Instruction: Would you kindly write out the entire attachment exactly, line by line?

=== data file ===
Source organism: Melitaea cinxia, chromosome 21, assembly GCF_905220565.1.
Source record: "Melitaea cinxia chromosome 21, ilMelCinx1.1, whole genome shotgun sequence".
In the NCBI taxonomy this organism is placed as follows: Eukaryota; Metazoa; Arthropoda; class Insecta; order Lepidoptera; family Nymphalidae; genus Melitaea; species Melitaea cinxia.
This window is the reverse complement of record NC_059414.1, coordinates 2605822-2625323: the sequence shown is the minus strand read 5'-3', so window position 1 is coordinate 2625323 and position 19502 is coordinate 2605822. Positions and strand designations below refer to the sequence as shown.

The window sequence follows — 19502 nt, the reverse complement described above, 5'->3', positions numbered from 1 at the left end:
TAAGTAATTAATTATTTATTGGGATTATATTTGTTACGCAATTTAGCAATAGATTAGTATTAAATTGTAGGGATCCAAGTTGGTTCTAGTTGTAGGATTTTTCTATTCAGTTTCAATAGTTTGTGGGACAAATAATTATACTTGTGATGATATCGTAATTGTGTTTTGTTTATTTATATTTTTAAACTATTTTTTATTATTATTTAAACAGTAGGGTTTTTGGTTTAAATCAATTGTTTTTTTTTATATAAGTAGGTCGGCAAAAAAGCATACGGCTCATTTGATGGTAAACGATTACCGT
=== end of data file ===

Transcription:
Source organism: Melitaea cinxia, chromosome 21, assembly GCF_905220565.1.
Source record: "Melitaea cinxia chromosome 21, ilMelCinx1.1, whole genome shotgun sequence".
In the NCBI taxonomy this organism is placed as follows: Eukaryota; Metazoa; Arthropoda; class Insecta; order Lepidoptera; family Nymphalidae; genus Melitaea; species Melitaea cinxia.
This window is the reverse complement of record NC_059414.1, coordinates 2605822-2625323: the sequence shown is the minus strand read 5'-3', so window position 1 is coordinate 2625323 and position 19502 is coordinate 2605822. Positions and strand designations below refer to the sequence as shown.

The window sequence follows — 19502 nt, the reverse complement described above, 5'->3', positions numbered from 1 at the left end:
TAAGTAATTAATTATTTATTGGGATTATATTTGTTACGCAATTTAGCAATAGATTAGTATTAAATTGTAGGGATCCAAGTTGGTTCTAGTTGTAGGATTTTTCTATTCAGTTTCAATAGTTTGTGGGACAAATAATTATACTTGTGATGATATCGTAATTGTGTTTTGTTTATTTATATTTTTAAACTATTTTTTATTATTATTTAAACAGTAGGGTTTTTGGTTTAAATCAATTGTTTTTTTTTATATAAGTAGGTCGGCAAAAAAGCATACGGCTCATTTGATGGTAAACGATTACCGT